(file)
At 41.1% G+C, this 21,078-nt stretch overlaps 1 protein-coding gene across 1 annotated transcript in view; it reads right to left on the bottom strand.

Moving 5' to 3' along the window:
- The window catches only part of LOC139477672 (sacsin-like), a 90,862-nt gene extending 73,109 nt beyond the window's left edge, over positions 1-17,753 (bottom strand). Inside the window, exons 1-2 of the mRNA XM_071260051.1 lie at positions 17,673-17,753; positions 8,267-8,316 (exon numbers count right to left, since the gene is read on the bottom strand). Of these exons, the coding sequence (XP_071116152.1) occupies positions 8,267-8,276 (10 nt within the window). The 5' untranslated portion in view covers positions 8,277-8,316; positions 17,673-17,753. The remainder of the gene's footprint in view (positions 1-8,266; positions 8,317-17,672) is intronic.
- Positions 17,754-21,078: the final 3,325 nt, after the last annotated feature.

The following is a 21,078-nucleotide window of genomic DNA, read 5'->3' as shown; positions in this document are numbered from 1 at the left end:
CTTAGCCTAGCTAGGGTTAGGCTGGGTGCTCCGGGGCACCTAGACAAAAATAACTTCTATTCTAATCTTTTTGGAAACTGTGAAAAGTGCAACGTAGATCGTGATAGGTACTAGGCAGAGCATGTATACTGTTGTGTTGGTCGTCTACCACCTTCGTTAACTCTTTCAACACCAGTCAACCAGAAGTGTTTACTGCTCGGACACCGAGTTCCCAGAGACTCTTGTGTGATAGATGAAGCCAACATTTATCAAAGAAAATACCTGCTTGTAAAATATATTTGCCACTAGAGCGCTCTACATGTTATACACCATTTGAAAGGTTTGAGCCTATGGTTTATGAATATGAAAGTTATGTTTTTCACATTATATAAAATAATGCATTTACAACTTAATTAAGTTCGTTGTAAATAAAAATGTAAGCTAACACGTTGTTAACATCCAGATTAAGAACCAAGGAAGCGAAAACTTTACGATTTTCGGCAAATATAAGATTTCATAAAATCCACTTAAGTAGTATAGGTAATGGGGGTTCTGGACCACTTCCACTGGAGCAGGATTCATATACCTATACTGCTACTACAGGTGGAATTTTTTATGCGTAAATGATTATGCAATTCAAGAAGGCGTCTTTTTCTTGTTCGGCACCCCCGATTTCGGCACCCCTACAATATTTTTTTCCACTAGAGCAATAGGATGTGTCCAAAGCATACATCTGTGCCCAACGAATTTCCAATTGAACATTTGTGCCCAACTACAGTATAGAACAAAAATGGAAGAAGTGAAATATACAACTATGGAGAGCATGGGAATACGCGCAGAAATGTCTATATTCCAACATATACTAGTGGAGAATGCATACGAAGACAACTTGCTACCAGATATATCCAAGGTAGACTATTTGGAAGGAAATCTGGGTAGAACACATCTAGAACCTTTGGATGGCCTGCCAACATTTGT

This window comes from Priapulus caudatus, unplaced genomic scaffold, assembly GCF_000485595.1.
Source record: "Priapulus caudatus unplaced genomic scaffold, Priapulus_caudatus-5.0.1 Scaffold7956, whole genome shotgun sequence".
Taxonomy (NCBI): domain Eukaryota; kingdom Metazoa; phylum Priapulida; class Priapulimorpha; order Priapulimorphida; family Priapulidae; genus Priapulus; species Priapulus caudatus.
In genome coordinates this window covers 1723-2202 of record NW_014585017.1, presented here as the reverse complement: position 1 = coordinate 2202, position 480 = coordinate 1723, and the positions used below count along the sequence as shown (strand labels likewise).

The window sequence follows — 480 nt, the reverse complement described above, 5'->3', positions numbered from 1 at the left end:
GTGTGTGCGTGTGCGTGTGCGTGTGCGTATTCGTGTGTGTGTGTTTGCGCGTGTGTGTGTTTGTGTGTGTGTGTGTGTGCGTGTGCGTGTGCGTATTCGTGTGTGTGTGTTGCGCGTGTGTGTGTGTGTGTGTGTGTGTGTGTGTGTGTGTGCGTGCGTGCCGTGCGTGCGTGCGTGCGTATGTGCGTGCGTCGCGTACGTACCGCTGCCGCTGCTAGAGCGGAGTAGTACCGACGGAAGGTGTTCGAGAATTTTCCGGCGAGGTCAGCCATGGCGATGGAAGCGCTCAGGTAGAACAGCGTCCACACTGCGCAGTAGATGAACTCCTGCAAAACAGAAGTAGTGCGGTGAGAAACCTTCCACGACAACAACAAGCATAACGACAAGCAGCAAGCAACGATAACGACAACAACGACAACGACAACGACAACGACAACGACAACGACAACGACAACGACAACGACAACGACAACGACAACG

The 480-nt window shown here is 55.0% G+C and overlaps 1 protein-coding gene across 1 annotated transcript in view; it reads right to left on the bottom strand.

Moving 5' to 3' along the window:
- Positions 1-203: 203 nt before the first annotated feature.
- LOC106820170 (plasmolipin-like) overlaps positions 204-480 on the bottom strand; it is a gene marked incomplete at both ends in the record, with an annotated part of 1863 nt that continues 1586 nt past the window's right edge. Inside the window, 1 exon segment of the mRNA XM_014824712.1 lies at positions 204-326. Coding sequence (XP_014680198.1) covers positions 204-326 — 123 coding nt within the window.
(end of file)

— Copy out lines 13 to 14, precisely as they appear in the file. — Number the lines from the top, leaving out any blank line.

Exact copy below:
The 480-nt window shown here is 55.0% G+C and overlaps 1 protein-coding gene across 1 annotated transcript in view; it reads right to left on the bottom strand.

Moving 5' to 3' along the window: